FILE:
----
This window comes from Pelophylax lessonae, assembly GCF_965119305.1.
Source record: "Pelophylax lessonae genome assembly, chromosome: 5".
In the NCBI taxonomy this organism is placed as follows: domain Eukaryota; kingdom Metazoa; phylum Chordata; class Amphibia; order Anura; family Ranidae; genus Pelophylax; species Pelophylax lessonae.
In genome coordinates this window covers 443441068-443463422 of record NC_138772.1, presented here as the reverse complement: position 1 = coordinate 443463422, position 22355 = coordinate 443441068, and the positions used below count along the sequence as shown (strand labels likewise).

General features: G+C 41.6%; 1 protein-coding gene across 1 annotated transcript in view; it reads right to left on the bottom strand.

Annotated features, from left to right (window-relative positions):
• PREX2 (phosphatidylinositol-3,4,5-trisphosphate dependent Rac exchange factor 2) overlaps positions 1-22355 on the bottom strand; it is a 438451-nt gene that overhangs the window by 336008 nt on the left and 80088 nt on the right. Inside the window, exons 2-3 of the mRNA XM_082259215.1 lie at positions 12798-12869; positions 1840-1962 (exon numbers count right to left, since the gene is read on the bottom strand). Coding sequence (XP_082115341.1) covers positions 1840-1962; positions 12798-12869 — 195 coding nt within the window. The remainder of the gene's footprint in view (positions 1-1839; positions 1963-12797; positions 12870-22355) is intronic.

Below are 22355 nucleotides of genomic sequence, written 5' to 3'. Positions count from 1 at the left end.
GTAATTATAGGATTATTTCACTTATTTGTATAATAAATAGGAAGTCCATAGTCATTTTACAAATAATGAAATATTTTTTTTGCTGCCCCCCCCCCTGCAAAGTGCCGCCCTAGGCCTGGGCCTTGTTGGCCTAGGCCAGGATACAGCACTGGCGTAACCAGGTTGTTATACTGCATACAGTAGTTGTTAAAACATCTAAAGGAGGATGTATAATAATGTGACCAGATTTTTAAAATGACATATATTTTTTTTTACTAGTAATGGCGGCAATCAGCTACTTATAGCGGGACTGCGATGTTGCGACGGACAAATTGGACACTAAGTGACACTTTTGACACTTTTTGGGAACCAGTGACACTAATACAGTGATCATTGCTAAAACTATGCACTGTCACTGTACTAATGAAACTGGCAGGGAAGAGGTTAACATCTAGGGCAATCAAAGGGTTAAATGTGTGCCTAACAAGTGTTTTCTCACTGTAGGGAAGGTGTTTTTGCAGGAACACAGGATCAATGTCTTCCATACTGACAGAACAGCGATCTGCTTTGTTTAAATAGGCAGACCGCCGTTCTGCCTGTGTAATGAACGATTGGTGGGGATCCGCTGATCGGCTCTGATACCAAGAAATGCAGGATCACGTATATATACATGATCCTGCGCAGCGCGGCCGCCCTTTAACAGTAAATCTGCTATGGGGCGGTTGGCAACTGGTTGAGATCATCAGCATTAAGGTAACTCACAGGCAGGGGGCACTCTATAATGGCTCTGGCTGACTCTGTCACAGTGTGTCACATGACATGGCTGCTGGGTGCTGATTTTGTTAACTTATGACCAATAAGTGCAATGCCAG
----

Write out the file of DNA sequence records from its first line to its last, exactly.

This window comes from Pelophylax lessonae, assembly GCF_965119305.1.
Source record: "Pelophylax lessonae genome assembly, chromosome: 5".
In the NCBI taxonomy this organism is placed as follows: domain Eukaryota; kingdom Metazoa; phylum Chordata; class Amphibia; order Anura; family Ranidae; genus Pelophylax; species Pelophylax lessonae.
In genome coordinates this window covers 443441068-443463422 of record NC_138772.1, presented here as the reverse complement: position 1 = coordinate 443463422, position 22355 = coordinate 443441068, and the positions used below count along the sequence as shown (strand labels likewise).

General features: G+C 41.6%; 1 protein-coding gene across 1 annotated transcript in view; it reads right to left on the bottom strand.

Annotated features, from left to right (window-relative positions):
• PREX2 (phosphatidylinositol-3,4,5-trisphosphate dependent Rac exchange factor 2) overlaps positions 1-22355 on the bottom strand; it is a 438451-nt gene that overhangs the window by 336008 nt on the left and 80088 nt on the right. Inside the window, exons 2-3 of the mRNA XM_082259215.1 lie at positions 12798-12869; positions 1840-1962 (exon numbers count right to left, since the gene is read on the bottom strand). Coding sequence (XP_082115341.1) covers positions 1840-1962; positions 12798-12869 — 195 coding nt within the window. The remainder of the gene's footprint in view (positions 1-1839; positions 1963-12797; positions 12870-22355) is intronic.

Below are 22355 nucleotides of genomic sequence, written 5' to 3'. Positions count from 1 at the left end.
GTAATTATAGGATTATTTCACTTATTTGTATAATAAATAGGAAGTCCATAGTCATTTTACAAATAATGAAATATTTTTTTTGCTGCCCCCCCCCCTGCAAAGTGCCGCCCTAGGCCTGGGCCTTGTTGGCCTAGGCCAGGATACAGCACTGGCGTAACCAGGTTGTTATACTGCATACAGTAGTTGTTAAAACATCTAAAGGAGGATGTATAATAATGTGACCAGATTTTTAAAATGACATATATTTTTTTTTACTAGTAATGGCGGCAATCAGCTACTTATAGCGGGACTGCGATGTTGCGACGGACAAATTGGACACTAAGTGACACTTTTGACACTTTTTGGGAACCAGTGACACTAATACAGTGATCATTGCTAAAACTATGCACTGTCACTGTACTAATGAAACTGGCAGGGAAGAGGTTAACATCTAGGGCAATCAAAGGGTTAAATGTGTGCCTAACAAGTGTTTTCTCACTGTAGGGAAGGTGTTTTTGCAGGAACACAGGATCAATGTCTTCCATACTGACAGAACAGCGATCTGCTTTGTTTAAATAGGCAGACCGCCGTTCTGCCTGTGTAATGAACGATTGGTGGGGATCCGCTGATCGGCTCTGATACCAAGAAATGCAGGATCACGTATATATACATGATCCTGCGCAGCGCGGCCGCCCTTTAACAGTAAATCTGCTATGGGGCGGTTGGCAACTGGTTGAGATCATCAGCATTAAGGTAACTCACAGGCAGGGGGCACTCTATAATGGCTCTGGCTGACTCTGTCACAGTGTGTCACATGACATGGCTGCTGGGTGCTGATTTTGTTAACTTATGACCAATAAGTGCAATGCCAG